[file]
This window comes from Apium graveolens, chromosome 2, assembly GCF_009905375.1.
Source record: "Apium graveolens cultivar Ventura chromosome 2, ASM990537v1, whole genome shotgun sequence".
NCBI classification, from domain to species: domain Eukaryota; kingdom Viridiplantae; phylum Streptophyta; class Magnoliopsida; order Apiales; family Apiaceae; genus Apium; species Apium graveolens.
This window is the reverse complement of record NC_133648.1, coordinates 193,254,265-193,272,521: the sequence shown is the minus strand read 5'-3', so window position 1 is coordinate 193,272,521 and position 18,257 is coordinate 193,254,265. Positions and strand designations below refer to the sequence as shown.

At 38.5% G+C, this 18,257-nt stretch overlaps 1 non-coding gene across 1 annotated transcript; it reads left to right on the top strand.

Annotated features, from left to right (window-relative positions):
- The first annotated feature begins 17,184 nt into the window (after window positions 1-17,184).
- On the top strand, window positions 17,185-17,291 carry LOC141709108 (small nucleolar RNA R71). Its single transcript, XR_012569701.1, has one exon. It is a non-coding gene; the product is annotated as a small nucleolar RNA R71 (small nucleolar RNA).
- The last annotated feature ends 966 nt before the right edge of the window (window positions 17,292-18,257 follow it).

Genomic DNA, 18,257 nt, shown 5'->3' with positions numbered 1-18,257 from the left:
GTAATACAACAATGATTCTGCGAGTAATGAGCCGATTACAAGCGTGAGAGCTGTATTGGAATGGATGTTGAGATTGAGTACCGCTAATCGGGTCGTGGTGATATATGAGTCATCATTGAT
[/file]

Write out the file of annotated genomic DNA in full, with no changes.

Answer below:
This window comes from Apium graveolens, chromosome 2, assembly GCF_009905375.1.
Source record: "Apium graveolens cultivar Ventura chromosome 2, ASM990537v1, whole genome shotgun sequence".
NCBI classification, from domain to species: domain Eukaryota; kingdom Viridiplantae; phylum Streptophyta; class Magnoliopsida; order Apiales; family Apiaceae; genus Apium; species Apium graveolens.
This window is the reverse complement of record NC_133648.1, coordinates 193,254,265-193,272,521: the sequence shown is the minus strand read 5'-3', so window position 1 is coordinate 193,272,521 and position 18,257 is coordinate 193,254,265. Positions and strand designations below refer to the sequence as shown.

At 38.5% G+C, this 18,257-nt stretch overlaps 1 non-coding gene across 1 annotated transcript; it reads left to right on the top strand.

Annotated features, from left to right (window-relative positions):
- The first annotated feature begins 17,184 nt into the window (after window positions 1-17,184).
- On the top strand, window positions 17,185-17,291 carry LOC141709108 (small nucleolar RNA R71). Its single transcript, XR_012569701.1, has one exon. It is a non-coding gene; the product is annotated as a small nucleolar RNA R71 (small nucleolar RNA).
- The last annotated feature ends 966 nt before the right edge of the window (window positions 17,292-18,257 follow it).

Genomic DNA, 18,257 nt, shown 5'->3' with positions numbered 1-18,257 from the left:
GTAATACAACAATGATTCTGCGAGTAATGAGCCGATTACAAGCGTGAGAGCTGTATTGGAATGGATGTTGAGATTGAGTACCGCTAATCGGGTCGTGGTGATATATGAGTCATCATTGAT